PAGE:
clematis mayI have come indoors for a bit of a refuel and to get a raincoat. To call this weather disappointing would be an understatement.   Rain I can cope with (only because I’m thinking of the garden), but cold? It’s only 10C outside.

Even the four legged lawn mowers look uncomfortable.   I went down first thing this morning to shovel poo and give them an apple.   I don’t think anyone could enjoy shovelling,  unless of course you are a gardener who knows in a year’s time this stuff will be gold. fresh off the horse

The older stallion, I have noticed, is the greedy one. He eats cherry branches, any low shrub, and even cow parsley. But alas, neither of them seem to show any interest in the annoying vinca (perriwinkle) which is creeping inexorably about the terraces.   So that proves it’s a pest. No predator whatsoever. If you exclude the strimmer and mower.   But I can use neither with all this wet weather about.

mulched brassicasInstead I am mulching like mad.   Locking in all that moisture that persists.   I have finished all the brassicas in the lower vegetable bed.   And they all seem to be surviving and almost putting on a spot of growth.   My aim is to have these cloches on the brassicas for ages without having to untangle all the netting and have to get in there with a hoe.

The mulch is from castorama and very cheap for the 70 litre bags.   I actually bought them way back last winter thinking I could use them as a potting compost.   But the stuff is so rough and crumbly, I wouldn’t put them anywhere near a seed.   But as a mulch – perfect. finished brassicas

If I had more bags of the stuff I would mulch the onion bed.   It’s a thicket of small and exciting weeds. And lots of self sown cosmos from last year.   But I have managed to shoe in a few rows of the sown spring onions from early spring.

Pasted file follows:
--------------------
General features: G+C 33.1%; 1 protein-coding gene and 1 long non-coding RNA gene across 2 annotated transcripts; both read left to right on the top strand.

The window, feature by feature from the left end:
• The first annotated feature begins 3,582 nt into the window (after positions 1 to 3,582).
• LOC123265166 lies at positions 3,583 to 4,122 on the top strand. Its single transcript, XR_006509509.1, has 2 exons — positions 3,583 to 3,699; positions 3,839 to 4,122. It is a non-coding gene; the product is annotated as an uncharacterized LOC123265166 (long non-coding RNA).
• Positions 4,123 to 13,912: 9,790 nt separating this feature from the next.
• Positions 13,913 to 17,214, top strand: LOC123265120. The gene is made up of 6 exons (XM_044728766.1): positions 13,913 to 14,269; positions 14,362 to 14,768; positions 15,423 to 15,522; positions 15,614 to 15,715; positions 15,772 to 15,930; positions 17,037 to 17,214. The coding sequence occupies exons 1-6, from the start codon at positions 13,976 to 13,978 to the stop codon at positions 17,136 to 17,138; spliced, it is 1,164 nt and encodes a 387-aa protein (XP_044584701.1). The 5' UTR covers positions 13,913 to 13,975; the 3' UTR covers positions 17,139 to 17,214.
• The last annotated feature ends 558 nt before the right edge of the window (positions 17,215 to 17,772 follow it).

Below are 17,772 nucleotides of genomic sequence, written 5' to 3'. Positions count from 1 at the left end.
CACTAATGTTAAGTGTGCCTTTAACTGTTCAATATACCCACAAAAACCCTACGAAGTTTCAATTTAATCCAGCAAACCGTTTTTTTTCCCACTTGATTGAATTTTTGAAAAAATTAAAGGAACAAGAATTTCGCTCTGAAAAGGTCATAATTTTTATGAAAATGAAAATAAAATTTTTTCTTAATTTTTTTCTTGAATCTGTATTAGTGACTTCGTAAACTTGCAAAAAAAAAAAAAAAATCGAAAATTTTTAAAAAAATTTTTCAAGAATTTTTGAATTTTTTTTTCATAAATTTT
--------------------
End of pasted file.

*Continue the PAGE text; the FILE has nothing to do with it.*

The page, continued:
spring onions, reallyDare I show a picture? Well, if I have photographed a barrow load of fresh horse manure already, there is no low level to which I will stoop. So one thicket of onions, garlic, spring onions and weeds.

Luckily there are other pleasures in the potager right now apart from weeds. I ate another strawberry, tied in a few peas that are starting to shoot sideways along the netting. Don’t they know how much work one puts in to getting the darn things to shoot up?  And I planted another dozen lettuce seedlings.   This cold weather won’t be a problem for the poor leaves. They only bolt in the heat. And when will that come back? persicaria may

wood pileTo warm up I decided to attack the wood pile that has been serving as a wall between our lawn and the duck pond next door.   There is a bit more landscaping to do here, so getting rid of the logs was a nice warm the blood task.   I moved them to the wall below the swimming pool, ready for the car to take a few loads to the wood shed.   But as I can’t reverse successfully up the track (it’s a skill I haven’t mastered and don’t want to scratch the paintwork on the car trying) it will have to wait for someone else. piano before

But getting the wood out of the way meant I was able to give it a good clean and tidy.   And remove heaps of accumulated weeds and leaves from under the soon to be trimmed chestnut stump.

removed wallThen a brisk hour pulling out the wrong weeds, raking, sowing grass seeds and it is taking shape. duck pond landscaping

To finish the day I potted up the lemon verbena and placed it in the courtyard.

potted up verbenaAnd then as I was freezing but determined to get the most out of the day, I added an extra pair of socks to my cold feet and went up to the very messy pottng shed, where I potted on a few hundred basil seedlings. They are tremendously titchy right now, but with a warmer spring, they might surprise me and put on some growth. potted up basil